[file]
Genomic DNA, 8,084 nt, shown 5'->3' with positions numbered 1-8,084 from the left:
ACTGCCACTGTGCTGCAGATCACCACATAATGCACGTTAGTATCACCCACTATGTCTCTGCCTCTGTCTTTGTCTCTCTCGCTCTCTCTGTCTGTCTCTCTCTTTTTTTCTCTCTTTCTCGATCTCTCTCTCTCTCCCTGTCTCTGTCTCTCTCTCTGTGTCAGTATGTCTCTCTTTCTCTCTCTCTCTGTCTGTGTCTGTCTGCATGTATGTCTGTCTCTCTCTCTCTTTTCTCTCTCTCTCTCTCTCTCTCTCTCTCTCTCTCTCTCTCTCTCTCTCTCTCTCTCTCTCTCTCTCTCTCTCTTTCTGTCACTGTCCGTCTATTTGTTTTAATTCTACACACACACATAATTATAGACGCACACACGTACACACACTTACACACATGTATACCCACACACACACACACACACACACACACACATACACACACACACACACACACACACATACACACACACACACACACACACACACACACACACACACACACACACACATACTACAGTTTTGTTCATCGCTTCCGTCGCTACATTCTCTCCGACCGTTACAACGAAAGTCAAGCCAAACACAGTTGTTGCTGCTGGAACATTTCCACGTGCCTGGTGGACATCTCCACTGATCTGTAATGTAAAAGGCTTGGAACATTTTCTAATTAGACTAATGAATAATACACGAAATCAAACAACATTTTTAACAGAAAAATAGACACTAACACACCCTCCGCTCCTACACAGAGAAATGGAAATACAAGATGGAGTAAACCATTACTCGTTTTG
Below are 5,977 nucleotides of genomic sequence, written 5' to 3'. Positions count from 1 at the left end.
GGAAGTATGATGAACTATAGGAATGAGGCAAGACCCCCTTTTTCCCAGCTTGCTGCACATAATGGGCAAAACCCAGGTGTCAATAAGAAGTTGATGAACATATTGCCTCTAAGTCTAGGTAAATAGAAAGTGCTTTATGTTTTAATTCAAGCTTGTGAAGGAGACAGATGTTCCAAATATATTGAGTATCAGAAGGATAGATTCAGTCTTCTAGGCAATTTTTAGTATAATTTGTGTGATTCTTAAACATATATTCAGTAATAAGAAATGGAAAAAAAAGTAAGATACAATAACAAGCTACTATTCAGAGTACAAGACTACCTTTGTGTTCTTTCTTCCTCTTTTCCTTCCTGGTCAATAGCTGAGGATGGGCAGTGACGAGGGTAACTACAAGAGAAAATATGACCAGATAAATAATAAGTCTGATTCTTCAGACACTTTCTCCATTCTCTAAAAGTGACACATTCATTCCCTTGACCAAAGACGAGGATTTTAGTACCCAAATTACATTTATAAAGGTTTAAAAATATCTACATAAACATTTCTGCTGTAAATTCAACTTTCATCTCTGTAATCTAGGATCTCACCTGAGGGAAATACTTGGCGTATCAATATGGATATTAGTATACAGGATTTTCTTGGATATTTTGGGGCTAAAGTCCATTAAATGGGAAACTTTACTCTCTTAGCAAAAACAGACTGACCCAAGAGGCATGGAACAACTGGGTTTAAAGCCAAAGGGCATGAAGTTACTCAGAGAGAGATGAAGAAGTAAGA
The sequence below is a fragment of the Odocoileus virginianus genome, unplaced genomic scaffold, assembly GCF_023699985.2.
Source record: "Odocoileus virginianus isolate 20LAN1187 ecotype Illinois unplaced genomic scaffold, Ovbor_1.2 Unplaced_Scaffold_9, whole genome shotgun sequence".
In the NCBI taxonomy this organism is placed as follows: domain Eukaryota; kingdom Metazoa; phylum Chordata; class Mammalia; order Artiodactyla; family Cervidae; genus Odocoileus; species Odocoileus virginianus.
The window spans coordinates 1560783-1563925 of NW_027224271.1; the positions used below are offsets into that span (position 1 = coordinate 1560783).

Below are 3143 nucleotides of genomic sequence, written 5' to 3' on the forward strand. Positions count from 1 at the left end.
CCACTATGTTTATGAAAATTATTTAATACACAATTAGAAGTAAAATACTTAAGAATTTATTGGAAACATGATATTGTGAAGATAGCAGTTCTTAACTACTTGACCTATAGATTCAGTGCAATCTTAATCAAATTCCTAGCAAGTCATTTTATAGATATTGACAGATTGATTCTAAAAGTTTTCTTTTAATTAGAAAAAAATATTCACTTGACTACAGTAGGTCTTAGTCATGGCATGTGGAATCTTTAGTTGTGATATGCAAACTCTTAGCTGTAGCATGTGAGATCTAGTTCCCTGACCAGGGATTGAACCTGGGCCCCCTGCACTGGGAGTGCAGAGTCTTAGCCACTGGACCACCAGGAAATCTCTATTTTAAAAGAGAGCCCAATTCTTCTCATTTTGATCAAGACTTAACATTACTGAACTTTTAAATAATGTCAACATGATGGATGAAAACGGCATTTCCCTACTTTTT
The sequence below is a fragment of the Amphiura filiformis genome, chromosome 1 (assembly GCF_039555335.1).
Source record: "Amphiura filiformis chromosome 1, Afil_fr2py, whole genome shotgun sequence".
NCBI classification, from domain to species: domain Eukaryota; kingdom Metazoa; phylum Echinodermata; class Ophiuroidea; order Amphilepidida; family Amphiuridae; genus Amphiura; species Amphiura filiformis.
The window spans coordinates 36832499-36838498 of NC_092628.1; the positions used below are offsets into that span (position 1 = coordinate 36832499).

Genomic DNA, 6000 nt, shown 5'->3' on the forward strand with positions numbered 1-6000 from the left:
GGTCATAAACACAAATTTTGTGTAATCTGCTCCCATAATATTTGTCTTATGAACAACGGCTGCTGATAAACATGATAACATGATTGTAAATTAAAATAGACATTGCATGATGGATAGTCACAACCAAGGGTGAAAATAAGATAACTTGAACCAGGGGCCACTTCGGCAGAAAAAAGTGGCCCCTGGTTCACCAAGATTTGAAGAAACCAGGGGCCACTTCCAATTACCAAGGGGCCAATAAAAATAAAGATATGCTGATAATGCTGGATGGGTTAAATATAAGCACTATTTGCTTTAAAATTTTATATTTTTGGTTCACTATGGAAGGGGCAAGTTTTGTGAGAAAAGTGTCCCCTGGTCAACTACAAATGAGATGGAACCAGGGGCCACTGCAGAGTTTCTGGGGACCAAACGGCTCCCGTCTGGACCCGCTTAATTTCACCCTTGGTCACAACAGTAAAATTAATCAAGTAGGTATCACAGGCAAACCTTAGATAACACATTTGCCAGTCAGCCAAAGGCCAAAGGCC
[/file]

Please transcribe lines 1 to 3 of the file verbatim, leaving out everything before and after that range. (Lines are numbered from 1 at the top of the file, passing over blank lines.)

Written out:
Genomic DNA, 8,084 nt, shown 5'->3' with positions numbered 1-8,084 from the left:
ACTGCCACTGTGCTGCAGATCACCACATAATGCACGTTAGTATCACCCACTATGTCTCTGCCTCTGTCTTTGTCTCTCTCGCTCTCTCTGTCTGTCTCTCTCTTTTTTTCTCTCTTTCTCGATCTCTCTCTCTCTCCCTGTCTCTGTCTCTCTCTCTGTGTCAGTATGTCTCTCTTTCTCTCTCTCTCTGTCTGTGTCTGTCTGCATGTATGTCTGTCTCTCTCTCTCTTTTCTCTCTCTCTCTCTCTCTCTCTCTCTCTCTCTCTCTCTCTCTCTCTCTCTCTCTCTCTCTCTCTCTCTCTCTTTCTGTCACTGTCCGTCTATTTGTTTTAATTCTACACACACACATAATTATAGACGCACACACGTACACACACTTACACACATGTATACCCACACACACACACACACACACACACACACATACACACACACACACACACACACACATACACACACACACACACACACACACACACACACACACACACACACACACATACTACAGTTTTGTTCATCGCTTCCGTCGCTACATTCTCTCCGACCGTTACAACGAAAGTCAAGCCAAACACAGTTGTTGCTGCTGGAACATTTCCACGTGCCTGGTGGACATCTCCACTGATCTGTAATGTAAAAGGCTTGGAACATTTTCTAATTAGACTAATGAATAATACACGAAATCAAACAACATTTTTAACAGAAAAATAGACACTAACACACCCTCCGCTCCTACACAGAGAAATGGAAATACAAGATGGAGTAAACCATTACTCGTTTTG
Below are 5,977 nucleotides of genomic sequence, written 5' to 3'. Positions count from 1 at the left end.